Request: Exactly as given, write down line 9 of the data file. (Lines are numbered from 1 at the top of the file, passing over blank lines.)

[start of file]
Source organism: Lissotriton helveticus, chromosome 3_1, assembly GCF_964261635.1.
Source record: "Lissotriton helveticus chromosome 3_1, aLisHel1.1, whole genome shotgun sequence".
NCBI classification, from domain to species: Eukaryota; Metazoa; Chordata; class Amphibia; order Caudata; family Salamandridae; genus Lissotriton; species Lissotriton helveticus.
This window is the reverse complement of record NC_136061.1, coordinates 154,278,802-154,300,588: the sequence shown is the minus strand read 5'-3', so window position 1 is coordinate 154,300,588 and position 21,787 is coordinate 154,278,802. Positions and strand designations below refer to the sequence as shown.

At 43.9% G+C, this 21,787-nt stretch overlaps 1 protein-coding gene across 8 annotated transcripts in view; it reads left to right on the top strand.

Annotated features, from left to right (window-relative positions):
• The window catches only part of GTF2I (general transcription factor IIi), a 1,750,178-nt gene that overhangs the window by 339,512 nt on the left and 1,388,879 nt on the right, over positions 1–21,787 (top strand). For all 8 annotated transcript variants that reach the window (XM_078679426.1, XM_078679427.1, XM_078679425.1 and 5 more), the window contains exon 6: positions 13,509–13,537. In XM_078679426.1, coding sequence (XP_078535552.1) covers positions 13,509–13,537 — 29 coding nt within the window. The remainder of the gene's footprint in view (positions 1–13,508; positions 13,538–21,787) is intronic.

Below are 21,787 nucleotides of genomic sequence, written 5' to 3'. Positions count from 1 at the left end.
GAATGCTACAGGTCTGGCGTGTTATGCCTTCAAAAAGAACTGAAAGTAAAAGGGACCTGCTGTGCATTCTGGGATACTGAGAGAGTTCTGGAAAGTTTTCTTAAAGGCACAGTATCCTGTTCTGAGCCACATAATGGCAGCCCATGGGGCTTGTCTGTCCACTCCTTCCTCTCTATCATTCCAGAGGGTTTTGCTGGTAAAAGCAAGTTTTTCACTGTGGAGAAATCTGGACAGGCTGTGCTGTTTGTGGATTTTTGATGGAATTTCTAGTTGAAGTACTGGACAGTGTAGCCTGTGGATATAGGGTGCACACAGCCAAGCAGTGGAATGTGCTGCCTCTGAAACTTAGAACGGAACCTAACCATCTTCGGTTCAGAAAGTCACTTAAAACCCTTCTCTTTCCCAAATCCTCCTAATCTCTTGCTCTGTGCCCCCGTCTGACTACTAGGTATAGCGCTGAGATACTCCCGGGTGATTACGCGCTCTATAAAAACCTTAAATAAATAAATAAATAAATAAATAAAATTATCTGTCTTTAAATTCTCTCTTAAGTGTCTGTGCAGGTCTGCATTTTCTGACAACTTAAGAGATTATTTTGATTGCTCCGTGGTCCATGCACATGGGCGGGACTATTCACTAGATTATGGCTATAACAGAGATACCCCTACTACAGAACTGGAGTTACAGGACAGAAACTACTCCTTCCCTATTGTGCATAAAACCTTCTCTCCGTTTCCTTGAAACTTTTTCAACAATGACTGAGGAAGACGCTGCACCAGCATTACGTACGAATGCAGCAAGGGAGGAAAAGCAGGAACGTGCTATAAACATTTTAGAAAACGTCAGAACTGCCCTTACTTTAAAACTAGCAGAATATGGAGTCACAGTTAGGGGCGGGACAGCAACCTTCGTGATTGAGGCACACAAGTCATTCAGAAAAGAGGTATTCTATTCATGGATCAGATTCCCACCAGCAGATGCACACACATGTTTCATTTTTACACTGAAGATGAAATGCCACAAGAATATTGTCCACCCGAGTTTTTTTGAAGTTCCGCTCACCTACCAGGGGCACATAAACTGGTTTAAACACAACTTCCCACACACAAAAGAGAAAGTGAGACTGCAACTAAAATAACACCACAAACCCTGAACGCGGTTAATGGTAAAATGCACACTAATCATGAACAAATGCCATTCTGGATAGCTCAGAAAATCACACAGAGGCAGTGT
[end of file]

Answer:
GAATGCTACAGGTCTGGCGTGTTATGCCTTCAAAAAGAACTGAAAGTAAAAGGGACCTGCTGTGCATTCTGGGATACTGAGAGAGTTCTGGAAAGTTTTCTTAAAGGCACAGTATCCTGTTCTGAGCCACATAATGGCAGCCCATGGGGCTTGTCTGTCCACTCCTTCCTCTCTATCATTCCAGAGGGTTTTGCTGGTAAAAGCAAGTTTTTCACTGTGGAGAAATCTGGACAGGCTGTGCTGTTTGTGGATTTTTGATGGAATTTCTAGTTGAAGTACTGGACAGTGTAGCCTGTGGATATAGGGTGCACACAGCCAAGCAGTGGAATGTGCTGCCTCTGAAACTTAGAACGGAACCTAACCATCTTCGGTTCAGAAAGTCACTTAAAACCCTTCTCTTTCCCAAATCCTCCTAATCTCTTGCTCTGTGCCCCCGTCTGACTACTAGGTATAGCGCTGAGATACTCCCGGGTGATTACGCGCTCTATAAAAACCTTAAATAAATAAATAAATAAATAAATAAAATTATCTGTCTTTAAATTCTCTCTTAAGTGTCTGTGCAGGTCTGCATTTTCTGACAACTTAAGAGATTATTTTGATTGCTCCGTGGTCCATGCACATGGGCGGGACTATTCACTAGATTATGGCTATAACAGAGATACCCCTACTACAGAACTGGAGTTACAGGACAGAAACTACTCCTTCCCTATTGTGCATAAAACCTTCTCTCCGTTTCCTTGAAACTTTTTCAACAATGACTGAGGAAGACGCTGCACCAGCATTACGTACGAATGCAGCAAGGGAGGAAAAGCAGGAACGTGCTATAAACATTTTAGAAAACGTCAGAACTGCCCTTACTTTAAAACTAGCAGAATATGGAGTCACAGTTAGGGGCGGGACAGCAACCTTCGTGATTGAGGCACACAAGTCATTCAGAAAAGAGGTATTCTATTCATGGATCAGATTCCCACCAGCAGATGCACACACATGTTTCATTTTTACACTGAAGATGAAATGCCACAAGAATATTGTCCACCCGAGTTTTTTTGAAGTTCCGCTCACCTACCAGGGGCACATAAACTGGTTTAAACACAACTTCCCACACACAAAAGAGAAAGTGAGACTGCAACTAAAATAACACCACAAACCCTGAACGCGGTTAATGGTAAAATGCACACTAATCATGAACAAATGCCATTCTGGATAGCTCAGAAAATCACACAGAGGCAGTGT